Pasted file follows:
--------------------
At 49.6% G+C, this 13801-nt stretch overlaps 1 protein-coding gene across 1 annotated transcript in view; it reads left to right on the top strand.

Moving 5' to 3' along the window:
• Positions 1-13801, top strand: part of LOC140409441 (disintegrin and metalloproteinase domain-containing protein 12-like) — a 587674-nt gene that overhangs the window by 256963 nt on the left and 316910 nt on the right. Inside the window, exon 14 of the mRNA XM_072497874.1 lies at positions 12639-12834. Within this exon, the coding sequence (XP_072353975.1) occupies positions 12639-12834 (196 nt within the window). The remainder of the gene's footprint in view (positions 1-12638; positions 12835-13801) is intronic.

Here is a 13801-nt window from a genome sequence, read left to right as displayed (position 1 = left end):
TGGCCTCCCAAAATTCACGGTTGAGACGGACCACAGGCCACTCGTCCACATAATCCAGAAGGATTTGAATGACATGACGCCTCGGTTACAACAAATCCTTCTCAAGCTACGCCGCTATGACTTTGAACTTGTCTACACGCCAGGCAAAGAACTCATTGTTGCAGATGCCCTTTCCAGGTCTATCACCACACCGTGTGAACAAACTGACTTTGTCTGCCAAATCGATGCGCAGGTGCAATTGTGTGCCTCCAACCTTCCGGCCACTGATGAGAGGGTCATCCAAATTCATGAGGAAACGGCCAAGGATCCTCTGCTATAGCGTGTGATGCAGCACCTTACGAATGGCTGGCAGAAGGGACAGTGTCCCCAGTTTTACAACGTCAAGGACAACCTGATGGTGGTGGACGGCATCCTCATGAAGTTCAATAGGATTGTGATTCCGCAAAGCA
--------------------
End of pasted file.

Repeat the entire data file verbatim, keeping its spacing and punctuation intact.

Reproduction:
At 49.6% G+C, this 13801-nt stretch overlaps 1 protein-coding gene across 1 annotated transcript in view; it reads left to right on the top strand.

Moving 5' to 3' along the window:
• Positions 1-13801, top strand: part of LOC140409441 (disintegrin and metalloproteinase domain-containing protein 12-like) — a 587674-nt gene that overhangs the window by 256963 nt on the left and 316910 nt on the right. Inside the window, exon 14 of the mRNA XM_072497874.1 lies at positions 12639-12834. Within this exon, the coding sequence (XP_072353975.1) occupies positions 12639-12834 (196 nt within the window). The remainder of the gene's footprint in view (positions 1-12638; positions 12835-13801) is intronic.

Here is a 13801-nt window from a genome sequence, read left to right as displayed (position 1 = left end):
TGGCCTCCCAAAATTCACGGTTGAGACGGACCACAGGCCACTCGTCCACATAATCCAGAAGGATTTGAATGACATGACGCCTCGGTTACAACAAATCCTTCTCAAGCTACGCCGCTATGACTTTGAACTTGTCTACACGCCAGGCAAAGAACTCATTGTTGCAGATGCCCTTTCCAGGTCTATCACCACACCGTGTGAACAAACTGACTTTGTCTGCCAAATCGATGCGCAGGTGCAATTGTGTGCCTCCAACCTTCCGGCCACTGATGAGAGGGTCATCCAAATTCATGAGGAAACGGCCAAGGATCCTCTGCTATAGCGTGTGATGCAGCACCTTACGAATGGCTGGCAGAAGGGACAGTGTCCCCAGTTTTACAACGTCAAGGACAACCTGATGGTGGTGGACGGCATCCTCATGAAGTTCAATAGGATTGTGATTCCGCAAAGCA